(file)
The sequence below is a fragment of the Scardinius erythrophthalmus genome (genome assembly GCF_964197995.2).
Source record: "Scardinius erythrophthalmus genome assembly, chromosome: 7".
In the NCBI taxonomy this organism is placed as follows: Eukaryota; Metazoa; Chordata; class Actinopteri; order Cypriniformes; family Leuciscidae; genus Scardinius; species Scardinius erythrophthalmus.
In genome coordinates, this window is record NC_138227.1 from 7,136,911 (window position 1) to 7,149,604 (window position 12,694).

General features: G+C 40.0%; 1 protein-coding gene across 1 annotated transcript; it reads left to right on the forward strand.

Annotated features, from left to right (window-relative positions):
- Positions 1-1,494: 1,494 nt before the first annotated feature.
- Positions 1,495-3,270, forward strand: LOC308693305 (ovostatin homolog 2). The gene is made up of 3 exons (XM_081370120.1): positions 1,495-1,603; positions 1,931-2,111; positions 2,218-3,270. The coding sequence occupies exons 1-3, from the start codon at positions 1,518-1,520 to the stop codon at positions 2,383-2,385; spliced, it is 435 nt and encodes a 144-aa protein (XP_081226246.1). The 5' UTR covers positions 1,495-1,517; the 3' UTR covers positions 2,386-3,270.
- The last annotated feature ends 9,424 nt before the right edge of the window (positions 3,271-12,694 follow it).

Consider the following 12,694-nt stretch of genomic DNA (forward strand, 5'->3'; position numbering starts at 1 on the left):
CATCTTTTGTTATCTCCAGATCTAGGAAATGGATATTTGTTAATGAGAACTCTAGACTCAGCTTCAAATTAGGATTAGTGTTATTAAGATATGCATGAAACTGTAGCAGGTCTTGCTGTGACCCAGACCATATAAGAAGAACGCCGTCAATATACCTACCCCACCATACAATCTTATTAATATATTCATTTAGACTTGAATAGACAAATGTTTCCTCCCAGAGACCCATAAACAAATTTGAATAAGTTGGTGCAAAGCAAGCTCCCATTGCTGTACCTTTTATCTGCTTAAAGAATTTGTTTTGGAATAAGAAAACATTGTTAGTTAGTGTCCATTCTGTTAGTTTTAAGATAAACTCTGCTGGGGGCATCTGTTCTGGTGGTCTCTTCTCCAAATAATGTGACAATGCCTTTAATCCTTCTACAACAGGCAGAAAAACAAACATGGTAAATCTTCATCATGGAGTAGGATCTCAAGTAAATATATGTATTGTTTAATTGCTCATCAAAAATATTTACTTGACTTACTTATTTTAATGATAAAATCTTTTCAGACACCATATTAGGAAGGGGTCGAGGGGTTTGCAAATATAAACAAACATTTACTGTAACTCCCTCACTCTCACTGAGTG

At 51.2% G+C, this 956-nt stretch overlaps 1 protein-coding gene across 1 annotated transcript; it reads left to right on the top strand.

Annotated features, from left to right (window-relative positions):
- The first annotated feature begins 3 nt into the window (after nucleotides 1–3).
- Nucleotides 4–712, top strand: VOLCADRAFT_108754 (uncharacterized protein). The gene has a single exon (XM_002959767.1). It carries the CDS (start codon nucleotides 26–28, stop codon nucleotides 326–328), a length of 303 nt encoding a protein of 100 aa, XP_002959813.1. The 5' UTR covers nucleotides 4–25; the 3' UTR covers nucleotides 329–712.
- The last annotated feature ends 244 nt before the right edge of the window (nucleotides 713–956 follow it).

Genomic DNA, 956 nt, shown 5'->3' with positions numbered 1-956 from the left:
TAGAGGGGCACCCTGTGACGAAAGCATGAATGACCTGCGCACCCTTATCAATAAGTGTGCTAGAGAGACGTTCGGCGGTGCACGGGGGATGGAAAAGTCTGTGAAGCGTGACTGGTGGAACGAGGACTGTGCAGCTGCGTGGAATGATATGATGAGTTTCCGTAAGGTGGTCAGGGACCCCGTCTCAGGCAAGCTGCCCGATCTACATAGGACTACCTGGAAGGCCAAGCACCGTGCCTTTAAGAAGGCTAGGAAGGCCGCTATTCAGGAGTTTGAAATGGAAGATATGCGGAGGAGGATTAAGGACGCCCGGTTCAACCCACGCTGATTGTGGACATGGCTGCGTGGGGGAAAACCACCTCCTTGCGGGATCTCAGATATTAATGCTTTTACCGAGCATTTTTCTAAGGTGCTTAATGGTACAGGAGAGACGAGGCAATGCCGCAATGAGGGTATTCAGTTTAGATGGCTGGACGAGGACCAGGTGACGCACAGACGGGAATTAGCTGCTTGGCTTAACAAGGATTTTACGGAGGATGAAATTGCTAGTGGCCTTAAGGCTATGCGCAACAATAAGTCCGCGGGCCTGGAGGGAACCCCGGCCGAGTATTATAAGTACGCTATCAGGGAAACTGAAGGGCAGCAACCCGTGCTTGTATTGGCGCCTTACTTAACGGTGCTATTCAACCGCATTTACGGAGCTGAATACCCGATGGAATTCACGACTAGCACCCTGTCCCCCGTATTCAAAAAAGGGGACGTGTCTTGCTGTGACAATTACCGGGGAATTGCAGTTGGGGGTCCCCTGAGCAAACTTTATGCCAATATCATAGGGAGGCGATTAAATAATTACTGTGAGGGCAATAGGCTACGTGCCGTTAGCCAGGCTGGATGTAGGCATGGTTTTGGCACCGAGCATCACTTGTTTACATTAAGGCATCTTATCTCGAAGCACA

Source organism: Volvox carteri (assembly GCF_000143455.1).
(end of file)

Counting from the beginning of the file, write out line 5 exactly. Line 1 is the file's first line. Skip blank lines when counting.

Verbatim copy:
General features: G+C 40.0%; 1 protein-coding gene across 1 annotated transcript; it reads left to right on the forward strand.